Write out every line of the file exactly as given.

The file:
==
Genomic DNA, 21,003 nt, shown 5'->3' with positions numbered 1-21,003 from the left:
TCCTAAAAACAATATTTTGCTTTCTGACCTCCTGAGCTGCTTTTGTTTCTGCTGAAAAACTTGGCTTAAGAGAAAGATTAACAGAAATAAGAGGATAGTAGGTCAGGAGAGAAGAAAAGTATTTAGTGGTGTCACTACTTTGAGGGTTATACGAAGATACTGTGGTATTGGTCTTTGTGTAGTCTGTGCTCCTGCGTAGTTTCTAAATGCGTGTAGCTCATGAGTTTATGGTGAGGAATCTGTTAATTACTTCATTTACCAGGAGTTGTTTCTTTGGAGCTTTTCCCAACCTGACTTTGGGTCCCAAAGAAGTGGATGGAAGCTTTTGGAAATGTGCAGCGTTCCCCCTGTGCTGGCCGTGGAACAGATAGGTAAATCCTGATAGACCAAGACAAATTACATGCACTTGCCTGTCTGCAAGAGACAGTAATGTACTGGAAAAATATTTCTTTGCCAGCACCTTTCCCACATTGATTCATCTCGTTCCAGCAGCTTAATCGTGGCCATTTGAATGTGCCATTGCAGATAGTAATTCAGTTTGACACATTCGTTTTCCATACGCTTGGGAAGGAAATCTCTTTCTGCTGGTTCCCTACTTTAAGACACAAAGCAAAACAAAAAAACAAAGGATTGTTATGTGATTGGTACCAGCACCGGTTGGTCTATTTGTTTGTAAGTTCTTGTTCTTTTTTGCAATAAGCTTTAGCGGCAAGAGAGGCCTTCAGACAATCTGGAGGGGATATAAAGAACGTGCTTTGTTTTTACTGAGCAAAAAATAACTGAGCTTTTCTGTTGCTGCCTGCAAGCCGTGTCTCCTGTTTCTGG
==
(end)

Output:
Genomic DNA, 21,003 nt, shown 5'->3' with positions numbered 1-21,003 from the left:
TCCTAAAAACAATATTTTGCTTTCTGACCTCCTGAGCTGCTTTTGTTTCTGCTGAAAAACTTGGCTTAAGAGAAAGATTAACAGAAATAAGAGGATAGTAGGTCAGGAGAGAAGAAAAGTATTTAGTGGTGTCACTACTTTGAGGGTTATACGAAGATACTGTGGTATTGGTCTTTGTGTAGTCTGTGCTCCTGCGTAGTTTCTAAATGCGTGTAGCTCATGAGTTTATGGTGAGGAATCTGTTAATTACTTCATTTACCAGGAGTTGTTTCTTTGGAGCTTTTCCCAACCTGACTTTGGGTCCCAAAGAAGTGGATGGAAGCTTTTGGAAATGTGCAGCGTTCCCCCTGTGCTGGCCGTGGAACAGATAGGTAAATCCTGATAGACCAAGACAAATTACATGCACTTGCCTGTCTGCAAGAGACAGTAATGTACTGGAAAAATATTTCTTTGCCAGCACCTTTCCCACATTGATTCATCTCGTTCCAGCAGCTTAATCGTGGCCATTTGAATGTGCCATTGCAGATAGTAATTCAGTTTGACACATTCGTTTTCCATACGCTTGGGAAGGAAATCTCTTTCTGCTGGTTCCCTACTTTAAGACACAAAGCAAAACAAAAAAACAAAGGATTGTTATGTGATTGGTACCAGCACCGGTTGGTCTATTTGTTTGTAAGTTCTTGTTCTTTTTTGCAATAAGCTTTAGCGGCAAGAGAGGCCTTCAGACAATCTGGAGGGGATATAAAGAACGTGCTTTGTTTTTACTGAGCAAAAAATAACTGAGCTTTTCTGTTGCTGCCTGCAAGCCGTGTCTCCTGTTTCTGG